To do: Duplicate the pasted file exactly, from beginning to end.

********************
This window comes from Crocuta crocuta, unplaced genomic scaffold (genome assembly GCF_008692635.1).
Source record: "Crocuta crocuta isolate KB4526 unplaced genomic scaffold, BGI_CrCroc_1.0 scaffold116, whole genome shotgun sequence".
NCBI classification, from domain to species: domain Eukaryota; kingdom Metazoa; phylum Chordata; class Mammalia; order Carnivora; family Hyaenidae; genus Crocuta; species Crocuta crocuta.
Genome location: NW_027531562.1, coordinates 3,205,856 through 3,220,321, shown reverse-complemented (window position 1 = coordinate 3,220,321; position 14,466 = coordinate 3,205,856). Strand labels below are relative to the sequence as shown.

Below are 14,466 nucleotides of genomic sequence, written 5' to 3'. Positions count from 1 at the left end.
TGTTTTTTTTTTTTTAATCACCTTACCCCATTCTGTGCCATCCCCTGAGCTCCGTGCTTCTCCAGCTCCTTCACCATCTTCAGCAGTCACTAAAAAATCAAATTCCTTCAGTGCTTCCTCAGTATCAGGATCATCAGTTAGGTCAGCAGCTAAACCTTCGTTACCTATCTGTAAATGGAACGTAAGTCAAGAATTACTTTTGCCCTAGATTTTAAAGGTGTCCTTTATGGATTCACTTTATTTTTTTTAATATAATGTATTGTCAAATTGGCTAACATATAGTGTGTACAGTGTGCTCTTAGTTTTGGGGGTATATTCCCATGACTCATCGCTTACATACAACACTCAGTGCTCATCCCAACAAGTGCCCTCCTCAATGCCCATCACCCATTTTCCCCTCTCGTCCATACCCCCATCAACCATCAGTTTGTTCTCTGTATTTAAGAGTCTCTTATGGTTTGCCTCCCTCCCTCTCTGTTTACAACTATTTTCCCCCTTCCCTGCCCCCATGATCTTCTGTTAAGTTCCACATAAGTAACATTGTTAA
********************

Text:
This window comes from Crocuta crocuta, unplaced genomic scaffold (genome assembly GCF_008692635.1).
Source record: "Crocuta crocuta isolate KB4526 unplaced genomic scaffold, BGI_CrCroc_1.0 scaffold116, whole genome shotgun sequence".
NCBI classification, from domain to species: domain Eukaryota; kingdom Metazoa; phylum Chordata; class Mammalia; order Carnivora; family Hyaenidae; genus Crocuta; species Crocuta crocuta.
Genome location: NW_027531562.1, coordinates 3,205,856 through 3,220,321, shown reverse-complemented (window position 1 = coordinate 3,220,321; position 14,466 = coordinate 3,205,856). Strand labels below are relative to the sequence as shown.

Below are 14,466 nucleotides of genomic sequence, written 5' to 3'. Positions count from 1 at the left end.
TGTTTTTTTTTTTTTAATCACCTTACCCCATTCTGTGCCATCCCCTGAGCTCCGTGCTTCTCCAGCTCCTTCACCATCTTCAGCAGTCACTAAAAAATCAAATTCCTTCAGTGCTTCCTCAGTATCAGGATCATCAGTTAGGTCAGCAGCTAAACCTTCGTTACCTATCTGTAAATGGAACGTAAGTCAAGAATTACTTTTGCCCTAGATTTTAAAGGTGTCCTTTATGGATTCACTTTATTTTTTTTAATATAATGTATTGTCAAATTGGCTAACATATAGTGTGTACAGTGTGCTCTTAGTTTTGGGGGTATATTCCCATGACTCATCGCTTACATACAACACTCAGTGCTCATCCCAACAAGTGCCCTCCTCAATGCCCATCACCCATTTTCCCCTCTCGTCCATACCCCCATCAACCATCAGTTTGTTCTCTGTATTTAAGAGTCTCTTATGGTTTGCCTCCCTCCCTCTCTGTTTACAACTATTTTCCCCCTTCCCTGCCCCCATGATCTTCTGTTAAGTTCCACATAAGTAACATTGTTAA